When I’m empty and feeling due for some pampering, I head to Island Park Esso. There, on the corner of Wellington Street West and Island Park Drive, a trio of chipper young men descend upon my car at a gallop while I stay in it, dry and cosy, justifying the extra cost with cheering thoughts about supporting nice kids hired to pump gas. (What a good thing.) Besides, it allows me to keep an eye on the goings on across the street and, in particular, their impact on a 22-year-old Italian restaurant I’m fond of.
I had assumed that Bella’s Bistro was clinging to life, just awaiting demolition to make way for the 12-storey Mizrhari Developments condo tower at 1451 Wellington. The red brick house that houses Bella has been standing sentry at 1445 since 1995. All around it, things come and go. Mostly go. Including the Proshine Car Wash to its immediate west, where now stands a shiny white Mizrahi sales centre, complete with artificial grass and a file of fake yews. According to my young Esso gas attendant, the plan is for Bella’s Bistro to move into the ground floor of the developed tower. “Though it could be years.”
Well now, that was news. I was suddenly hungry for veal with three mustard sauce. And for more information.
And what a pleasure to be back after so many years. Run by Raffaela (‘Bella’) Milito and her family, Bella’s offers what it’s always offered: a comfortable-enough space, kind service, and food that is utterly oblivious to fashion. Bread (made in house, delicious one night, a tad stale another) is escorted with his and hers piped butter rosettes. Veal sausages (studded with fennel, with a soft peppery heat) are garnished with a wee tomato speared with a sprig of thyme. Shrimp come wrapped in prosciutto on a puff pastry slab, sauced with an amaretto cream — just as they were decades ago. Indeed, you don’t come here for innovation; you come for Bella’s signature dishes, her old-school Italian food, rich and comforting, found on a menu that rarely changes.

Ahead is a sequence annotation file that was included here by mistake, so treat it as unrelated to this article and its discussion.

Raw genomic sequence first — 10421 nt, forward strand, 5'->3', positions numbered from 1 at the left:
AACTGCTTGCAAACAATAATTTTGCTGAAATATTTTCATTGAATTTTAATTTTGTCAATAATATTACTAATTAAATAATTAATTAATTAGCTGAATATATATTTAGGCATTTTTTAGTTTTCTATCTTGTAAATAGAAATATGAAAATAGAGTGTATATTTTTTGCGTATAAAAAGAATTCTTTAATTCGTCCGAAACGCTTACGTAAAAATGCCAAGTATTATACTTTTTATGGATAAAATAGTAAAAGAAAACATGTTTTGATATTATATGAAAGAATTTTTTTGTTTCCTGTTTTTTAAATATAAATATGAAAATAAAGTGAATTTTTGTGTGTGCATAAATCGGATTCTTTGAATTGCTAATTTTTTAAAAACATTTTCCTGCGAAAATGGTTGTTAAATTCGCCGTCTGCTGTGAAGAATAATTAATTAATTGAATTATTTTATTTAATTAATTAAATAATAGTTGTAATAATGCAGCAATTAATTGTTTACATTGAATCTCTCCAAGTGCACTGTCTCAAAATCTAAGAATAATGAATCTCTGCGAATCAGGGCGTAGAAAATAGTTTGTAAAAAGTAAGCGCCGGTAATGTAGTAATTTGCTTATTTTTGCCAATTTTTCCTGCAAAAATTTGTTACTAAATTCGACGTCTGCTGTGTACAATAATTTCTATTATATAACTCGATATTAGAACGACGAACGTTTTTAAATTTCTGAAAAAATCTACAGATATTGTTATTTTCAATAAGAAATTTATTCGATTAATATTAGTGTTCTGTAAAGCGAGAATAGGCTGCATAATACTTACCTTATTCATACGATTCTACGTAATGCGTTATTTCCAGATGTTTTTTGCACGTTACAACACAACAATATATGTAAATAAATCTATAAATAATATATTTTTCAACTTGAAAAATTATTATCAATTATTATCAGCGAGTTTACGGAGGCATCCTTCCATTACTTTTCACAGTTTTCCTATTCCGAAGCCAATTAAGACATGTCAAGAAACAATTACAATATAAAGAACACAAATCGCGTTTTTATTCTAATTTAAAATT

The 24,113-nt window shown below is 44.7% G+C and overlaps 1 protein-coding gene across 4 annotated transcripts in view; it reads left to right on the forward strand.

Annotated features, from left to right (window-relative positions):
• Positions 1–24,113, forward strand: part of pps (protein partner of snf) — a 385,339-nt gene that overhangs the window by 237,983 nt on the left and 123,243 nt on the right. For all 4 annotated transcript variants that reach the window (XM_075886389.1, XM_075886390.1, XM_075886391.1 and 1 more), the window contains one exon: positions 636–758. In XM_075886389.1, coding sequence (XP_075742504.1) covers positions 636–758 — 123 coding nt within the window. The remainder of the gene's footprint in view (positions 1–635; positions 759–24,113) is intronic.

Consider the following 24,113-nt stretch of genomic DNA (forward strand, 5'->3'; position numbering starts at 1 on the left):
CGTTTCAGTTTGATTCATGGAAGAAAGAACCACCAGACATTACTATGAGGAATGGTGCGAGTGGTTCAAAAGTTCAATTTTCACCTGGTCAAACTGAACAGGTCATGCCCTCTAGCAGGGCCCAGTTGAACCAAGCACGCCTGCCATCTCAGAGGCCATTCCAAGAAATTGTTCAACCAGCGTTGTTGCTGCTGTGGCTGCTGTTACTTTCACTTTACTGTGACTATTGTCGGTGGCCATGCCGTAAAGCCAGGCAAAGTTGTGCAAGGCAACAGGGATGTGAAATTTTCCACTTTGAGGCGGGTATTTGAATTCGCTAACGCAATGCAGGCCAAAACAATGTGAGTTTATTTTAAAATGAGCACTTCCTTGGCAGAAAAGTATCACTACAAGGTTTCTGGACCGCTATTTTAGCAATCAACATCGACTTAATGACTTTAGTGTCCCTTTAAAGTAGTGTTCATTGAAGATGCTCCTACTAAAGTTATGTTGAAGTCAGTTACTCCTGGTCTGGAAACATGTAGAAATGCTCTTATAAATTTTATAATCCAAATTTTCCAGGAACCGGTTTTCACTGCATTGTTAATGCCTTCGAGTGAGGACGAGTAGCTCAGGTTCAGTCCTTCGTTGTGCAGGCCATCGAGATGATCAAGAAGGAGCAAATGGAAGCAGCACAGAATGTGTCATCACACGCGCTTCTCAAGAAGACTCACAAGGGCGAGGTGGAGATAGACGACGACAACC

A Caesar salad ticks the required boxes – crisp Romaine, chewy bacon, lashings of parmesan and a dressing with garlic-anchovy-lemon oomph. There’s carpaccio, and though there’s nothing memorable about it, its essential elements are in good form. A bowl of pasta pouches are filled with lobster and crab and bathed in a sweet pepper-tomato sauce, perfumed with tarragon. Spinach linguine is soft and smooth, but still with bite, draped with house smoked salmon and capers.
We stick with veal for our mains, and opt to pay a bit extra for pasta aglio e olio (slick with garlic and oil) rather than spuds. The meat is pounded thin and very tender, smothered in a mushroom-tarragon sauce, the brown on the plate brightened with snappy vegetables.
The sabayon cake I remember from the Ritz chain of restaurants (where Milito used to be chef) is still a Bella signature sweet — a dense, dark, flourless confection. And though the cake is still good, a pedestrian sauce brings it down. We prefer the tiramisu, enjoyed on the patio one evening, shielded from the traffic (the sales centre, and Esso station) by a black iron fence, crawling with ivy and bright with geraniums.
Bella’s Bistro has weathered her corner of Westboro-West Wellington well, serving the neighbourhood for more than two decades. And though our server wasn’t certain about the future, or wisely chose not to speak of it, if the plan to tuck into the tower remains, it seems she may continue to do so for a while longer.